“We’re constantly, as natural horsemanship majors, being required to put ourselves in the horse’s shoes. Learn about the horse’s perspective.”
“You couldn’t find an animal much more different than us, what they want in life and what they need, what their priorities are. So as human beings you’re almost restructuring how you think and how you approach problems. Of course, it’s with a horse, but I think that teaches us how to do that better in our relationships and our communities.” I had never thought about natural horsemanship as a path to finding human empathy, but Ava Duncan has a rare ability. Many people have passions, but very few are able to communicate their passion with you so deeply that you almost begin to feel it yourself. Perhaps it’s something she learned from the horses.
Her response came after I asked her what role horses have to play in modern society. In the past, they were necessary as a means of transportation. That is no longer true, so why do people still feel the urge to ride? Duncan believes that rather than using horses, humans can now learn from them.
“I think horses and horse people in general have a huge place in society, and can teach other people and other industries a lot of really important life lessons.”
Duncan could talk about horses all day, and although I’ve never had even a passing interest in the subject, I would happily listen. The University of Montana Western couldn’t ask for a better advocate for their natural horsemanship program.
“Truth be told, I can’t do the horse thing as a hobby. It’s my oxygen,” she said.
A recent graduate of Montana Western, Duncan was born and raised in Atlanta, Georgia. At the age of five, she decided she wanted to become a horse trainer.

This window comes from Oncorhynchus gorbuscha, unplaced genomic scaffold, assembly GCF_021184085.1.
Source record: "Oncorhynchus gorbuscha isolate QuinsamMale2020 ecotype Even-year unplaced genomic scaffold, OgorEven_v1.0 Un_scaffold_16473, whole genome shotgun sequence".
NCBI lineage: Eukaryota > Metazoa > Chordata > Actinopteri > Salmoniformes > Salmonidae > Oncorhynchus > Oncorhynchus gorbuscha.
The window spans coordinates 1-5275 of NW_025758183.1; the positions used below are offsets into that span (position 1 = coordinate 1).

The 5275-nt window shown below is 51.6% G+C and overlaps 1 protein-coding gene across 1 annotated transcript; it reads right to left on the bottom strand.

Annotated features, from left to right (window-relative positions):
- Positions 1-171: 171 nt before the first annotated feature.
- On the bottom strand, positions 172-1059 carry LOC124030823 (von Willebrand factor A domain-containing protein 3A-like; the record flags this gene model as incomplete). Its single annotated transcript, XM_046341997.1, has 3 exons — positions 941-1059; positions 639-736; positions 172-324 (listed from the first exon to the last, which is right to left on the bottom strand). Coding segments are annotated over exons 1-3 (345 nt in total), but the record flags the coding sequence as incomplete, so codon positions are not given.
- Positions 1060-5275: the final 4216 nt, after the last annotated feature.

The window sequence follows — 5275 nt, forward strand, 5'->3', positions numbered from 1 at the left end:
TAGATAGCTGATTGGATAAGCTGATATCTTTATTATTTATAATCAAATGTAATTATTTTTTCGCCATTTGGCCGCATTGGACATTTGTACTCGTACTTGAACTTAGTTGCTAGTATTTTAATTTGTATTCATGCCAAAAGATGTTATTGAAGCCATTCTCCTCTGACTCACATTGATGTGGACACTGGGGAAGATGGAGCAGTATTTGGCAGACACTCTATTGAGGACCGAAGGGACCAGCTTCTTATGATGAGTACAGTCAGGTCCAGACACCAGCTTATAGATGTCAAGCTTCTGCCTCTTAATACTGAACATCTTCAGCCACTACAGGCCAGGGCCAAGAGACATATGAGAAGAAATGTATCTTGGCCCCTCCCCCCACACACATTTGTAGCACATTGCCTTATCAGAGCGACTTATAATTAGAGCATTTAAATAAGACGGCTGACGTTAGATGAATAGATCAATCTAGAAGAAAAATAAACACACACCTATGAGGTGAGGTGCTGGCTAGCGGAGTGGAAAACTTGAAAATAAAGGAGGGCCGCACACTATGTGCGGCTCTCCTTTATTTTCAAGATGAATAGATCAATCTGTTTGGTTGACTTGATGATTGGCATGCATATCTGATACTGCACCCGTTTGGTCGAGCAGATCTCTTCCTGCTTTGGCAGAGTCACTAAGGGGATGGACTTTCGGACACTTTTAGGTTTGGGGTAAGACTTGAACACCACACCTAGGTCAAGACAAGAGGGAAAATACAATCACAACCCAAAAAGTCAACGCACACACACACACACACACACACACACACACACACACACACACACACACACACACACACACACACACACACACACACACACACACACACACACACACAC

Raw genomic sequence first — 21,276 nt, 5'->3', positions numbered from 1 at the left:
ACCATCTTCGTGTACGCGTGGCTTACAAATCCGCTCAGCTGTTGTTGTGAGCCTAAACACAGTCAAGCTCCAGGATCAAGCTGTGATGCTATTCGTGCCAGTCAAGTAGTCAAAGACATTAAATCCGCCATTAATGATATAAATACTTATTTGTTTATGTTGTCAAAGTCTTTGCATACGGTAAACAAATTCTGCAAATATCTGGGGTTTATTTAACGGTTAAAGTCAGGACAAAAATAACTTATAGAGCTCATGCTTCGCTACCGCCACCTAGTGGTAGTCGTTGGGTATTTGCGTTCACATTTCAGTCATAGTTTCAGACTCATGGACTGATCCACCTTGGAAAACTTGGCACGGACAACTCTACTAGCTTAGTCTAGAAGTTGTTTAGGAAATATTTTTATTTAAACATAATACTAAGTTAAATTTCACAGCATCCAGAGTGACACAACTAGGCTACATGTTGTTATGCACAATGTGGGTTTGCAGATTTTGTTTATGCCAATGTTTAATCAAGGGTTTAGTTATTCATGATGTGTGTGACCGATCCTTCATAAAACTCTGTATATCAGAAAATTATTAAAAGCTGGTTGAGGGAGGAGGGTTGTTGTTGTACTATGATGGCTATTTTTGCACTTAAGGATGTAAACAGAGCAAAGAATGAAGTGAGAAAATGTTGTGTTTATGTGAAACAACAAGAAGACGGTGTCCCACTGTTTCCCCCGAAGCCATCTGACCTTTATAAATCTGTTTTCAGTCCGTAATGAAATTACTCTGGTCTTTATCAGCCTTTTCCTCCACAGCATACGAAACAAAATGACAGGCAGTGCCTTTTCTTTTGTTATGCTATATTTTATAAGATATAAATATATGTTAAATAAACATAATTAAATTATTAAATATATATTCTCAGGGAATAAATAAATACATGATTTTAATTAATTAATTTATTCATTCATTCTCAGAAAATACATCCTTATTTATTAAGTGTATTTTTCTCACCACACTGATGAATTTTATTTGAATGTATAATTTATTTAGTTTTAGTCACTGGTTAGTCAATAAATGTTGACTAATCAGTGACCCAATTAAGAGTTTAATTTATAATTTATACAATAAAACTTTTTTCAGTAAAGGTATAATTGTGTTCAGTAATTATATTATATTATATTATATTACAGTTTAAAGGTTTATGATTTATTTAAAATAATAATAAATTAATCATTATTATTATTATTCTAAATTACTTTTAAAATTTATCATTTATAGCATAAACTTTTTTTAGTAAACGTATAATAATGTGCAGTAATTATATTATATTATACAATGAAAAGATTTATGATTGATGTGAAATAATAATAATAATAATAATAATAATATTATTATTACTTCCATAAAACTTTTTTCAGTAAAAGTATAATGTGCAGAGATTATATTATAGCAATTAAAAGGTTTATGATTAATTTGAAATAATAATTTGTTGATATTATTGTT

“Montana Western is the only university in the country with a four-year Natural Horsemanship Degree. I didn’t have any other options if I wanted to ride horses for school,” she said.
Although she is from the south, Duncan is strangely suited for Montana. After living here for less than a quarter of her life, she already considers it home. She even embraces the harsh winters: “I love the cold weather. I actually hate the hot. It’s disgusting. It was a long way, and my family lives on the other side of the country, so I was definitely scared (when I first came here). It was so different than what I thought it was going to be, and so much better.” Duncan describes her upbringing as suburban, so more than the weather, the lifestyle in Dillon, Mont. was the biggest change. “This was culture shock, big time. I actually fell in love with Montana though. I told my mom after two weeks of living here: ‘Everything that never made sense about my life, just started making sense.’ The culture, the people, the authenticity of this place, is amazing.”
On her time at Montana Western, Duncan cited the block schedule as a big positive. Going to school for three hours a day left her with plenty of time to ride every horse she could get her hands on. She was also grateful for the flexibility of her instructors. “Over time, you can see where the program goes from extremely structured to just guidance. You start to see people develop their own ways of achieving excellence with horses. I think that’s what the program is at its core. It’s teaching people how to think about what’s going on with a horse in an effective way that suits them, versus creating robots.”
Duncan often speaks about horsemanship as a means of self-improvement, but her degree has also made her attractive to employers. She was able to find a job immediately upon graduation. She’ll be “starting” colts for a ranch in Wyoming. This means she’ll be riding them for a year, training them for their future as athletes in the sport of polo. A job like this is a dream come true for her.
“When I’m on a horse, I don’t think or feel or see anything else. People talk about being in the moment. In all other areas of my life, I have to work on being in the moment. But when I’m on a horse, I don’t have to work on it. In that moment, for me, nothing else exists.” I don’t know anything about horses, but I know exactly what she means. At such a young age, Duncan has done something truly remarkable. She found what she loved and went after it. It sounds so simple, but what she did is anything but typical.
I’d like to think she’s on a colt right now, free from worry, pain, or stress. She and the horse understand each other completely. They move together as one. She is alive… and nothing else matters.